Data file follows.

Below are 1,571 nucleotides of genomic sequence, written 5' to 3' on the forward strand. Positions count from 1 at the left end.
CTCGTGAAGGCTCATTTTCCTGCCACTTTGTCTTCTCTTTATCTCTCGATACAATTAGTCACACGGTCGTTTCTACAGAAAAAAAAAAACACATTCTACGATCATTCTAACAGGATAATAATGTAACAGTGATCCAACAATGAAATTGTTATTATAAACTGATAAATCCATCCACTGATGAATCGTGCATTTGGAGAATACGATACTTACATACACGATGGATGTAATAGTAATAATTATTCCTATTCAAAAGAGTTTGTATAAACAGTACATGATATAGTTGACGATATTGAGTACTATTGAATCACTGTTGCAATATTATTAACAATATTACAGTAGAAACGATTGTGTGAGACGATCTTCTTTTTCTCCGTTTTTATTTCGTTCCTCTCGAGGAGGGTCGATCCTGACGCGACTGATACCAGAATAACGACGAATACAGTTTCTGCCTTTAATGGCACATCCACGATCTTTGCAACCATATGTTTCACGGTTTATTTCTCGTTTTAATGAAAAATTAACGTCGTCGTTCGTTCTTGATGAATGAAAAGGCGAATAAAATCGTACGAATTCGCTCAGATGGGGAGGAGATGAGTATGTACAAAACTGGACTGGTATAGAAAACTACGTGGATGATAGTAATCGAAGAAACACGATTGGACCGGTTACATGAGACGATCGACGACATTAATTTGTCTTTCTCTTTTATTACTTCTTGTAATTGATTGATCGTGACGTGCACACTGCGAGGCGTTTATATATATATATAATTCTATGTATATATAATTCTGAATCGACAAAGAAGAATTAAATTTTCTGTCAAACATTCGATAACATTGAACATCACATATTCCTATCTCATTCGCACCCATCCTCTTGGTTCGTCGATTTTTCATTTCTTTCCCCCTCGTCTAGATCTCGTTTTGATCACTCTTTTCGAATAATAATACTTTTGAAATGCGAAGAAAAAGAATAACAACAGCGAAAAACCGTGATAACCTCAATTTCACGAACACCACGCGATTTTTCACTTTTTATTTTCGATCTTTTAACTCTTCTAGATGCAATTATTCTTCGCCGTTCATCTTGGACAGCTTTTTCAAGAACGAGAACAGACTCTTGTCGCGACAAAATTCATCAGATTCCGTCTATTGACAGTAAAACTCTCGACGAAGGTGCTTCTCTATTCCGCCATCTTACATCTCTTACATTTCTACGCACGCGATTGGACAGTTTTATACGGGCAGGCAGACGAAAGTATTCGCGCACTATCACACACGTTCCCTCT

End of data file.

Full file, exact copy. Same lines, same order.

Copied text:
Below are 1,571 nucleotides of genomic sequence, written 5' to 3' on the forward strand. Positions count from 1 at the left end.
CTCGTGAAGGCTCATTTTCCTGCCACTTTGTCTTCTCTTTATCTCTCGATACAATTAGTCACACGGTCGTTTCTACAGAAAAAAAAAAACACATTCTACGATCATTCTAACAGGATAATAATGTAACAGTGATCCAACAATGAAATTGTTATTATAAACTGATAAATCCATCCACTGATGAATCGTGCATTTGGAGAATACGATACTTACATACACGATGGATGTAATAGTAATAATTATTCCTATTCAAAAGAGTTTGTATAAACAGTACATGATATAGTTGACGATATTGAGTACTATTGAATCACTGTTGCAATATTATTAACAATATTACAGTAGAAACGATTGTGTGAGACGATCTTCTTTTTCTCCGTTTTTATTTCGTTCCTCTCGAGGAGGGTCGATCCTGACGCGACTGATACCAGAATAACGACGAATACAGTTTCTGCCTTTAATGGCACATCCACGATCTTTGCAACCATATGTTTCACGGTTTATTTCTCGTTTTAATGAAAAATTAACGTCGTCGTTCGTTCTTGATGAATGAAAAGGCGAATAAAATCGTACGAATTCGCTCAGATGGGGAGGAGATGAGTATGTACAAAACTGGACTGGTATAGAAAACTACGTGGATGATAGTAATCGAAGAAACACGATTGGACCGGTTACATGAGACGATCGACGACATTAATTTGTCTTTCTCTTTTATTACTTCTTGTAATTGATTGATCGTGACGTGCACACTGCGAGGCGTTTATATATATATATAATTCTATGTATATATAATTCTGAATCGACAAAGAAGAATTAAATTTTCTGTCAAACATTCGATAACATTGAACATCACATATTCCTATCTCATTCGCACCCATCCTCTTGGTTCGTCGATTTTTCATTTCTTTCCCCCTCGTCTAGATCTCGTTTTGATCACTCTTTTCGAATAATAATACTTTTGAAATGCGAAGAAAAAGAATAACAACAGCGAAAAACCGTGATAACCTCAATTTCACGAACACCACGCGATTTTTCACTTTTTATTTTCGATCTTTTAACTCTTCTAGATGCAATTATTCTTCGCCGTTCATCTTGGACAGCTTTTTCAAGAACGAGAACAGACTCTTGTCGCGACAAAATTCATCAGATTCCGTCTATTGACAGTAAAACTCTCGACGAAGGTGCTTCTCTATTCCGCCATCTTACATCTCTTACATTTCTACGCACGCGATTGGACAGTTTTATACGGGCAGGCAGACGAAAGTATTCGCGCACTATCACACACGTTCCCTCT